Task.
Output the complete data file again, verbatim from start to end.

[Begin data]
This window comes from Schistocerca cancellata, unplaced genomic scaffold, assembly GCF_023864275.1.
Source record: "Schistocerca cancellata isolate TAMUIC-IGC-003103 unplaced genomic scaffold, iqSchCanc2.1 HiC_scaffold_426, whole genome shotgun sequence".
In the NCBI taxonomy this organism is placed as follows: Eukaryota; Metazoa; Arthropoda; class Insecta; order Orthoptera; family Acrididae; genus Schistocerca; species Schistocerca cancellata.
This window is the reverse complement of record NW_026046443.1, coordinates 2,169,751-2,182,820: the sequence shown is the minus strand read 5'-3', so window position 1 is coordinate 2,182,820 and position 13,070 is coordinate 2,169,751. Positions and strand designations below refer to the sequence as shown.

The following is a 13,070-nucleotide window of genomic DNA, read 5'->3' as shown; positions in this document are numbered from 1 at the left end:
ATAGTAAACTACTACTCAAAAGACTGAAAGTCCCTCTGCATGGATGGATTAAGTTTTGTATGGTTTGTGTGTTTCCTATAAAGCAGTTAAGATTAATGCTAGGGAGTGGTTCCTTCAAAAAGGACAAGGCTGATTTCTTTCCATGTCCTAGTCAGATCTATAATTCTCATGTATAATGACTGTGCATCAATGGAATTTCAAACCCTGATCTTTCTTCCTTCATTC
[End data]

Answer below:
This window comes from Schistocerca cancellata, unplaced genomic scaffold, assembly GCF_023864275.1.
Source record: "Schistocerca cancellata isolate TAMUIC-IGC-003103 unplaced genomic scaffold, iqSchCanc2.1 HiC_scaffold_426, whole genome shotgun sequence".
In the NCBI taxonomy this organism is placed as follows: Eukaryota; Metazoa; Arthropoda; class Insecta; order Orthoptera; family Acrididae; genus Schistocerca; species Schistocerca cancellata.
This window is the reverse complement of record NW_026046443.1, coordinates 2,169,751-2,182,820: the sequence shown is the minus strand read 5'-3', so window position 1 is coordinate 2,182,820 and position 13,070 is coordinate 2,169,751. Positions and strand designations below refer to the sequence as shown.

The following is a 13,070-nucleotide window of genomic DNA, read 5'->3' as shown; positions in this document are numbered from 1 at the left end:
ATAGTAAACTACTACTCAAAAGACTGAAAGTCCCTCTGCATGGATGGATTAAGTTTTGTATGGTTTGTGTGTTTCCTATAAAGCAGTTAAGATTAATGCTAGGGAGTGGTTCCTTCAAAAAGGACAAGGCTGATTTCTTTCCATGTCCTAGTCAGATCTATAATTCTCATGTATAATGACTGTGCATCAATGGAATTTCAAACCCTGATCTTTCTTCCTTCATTC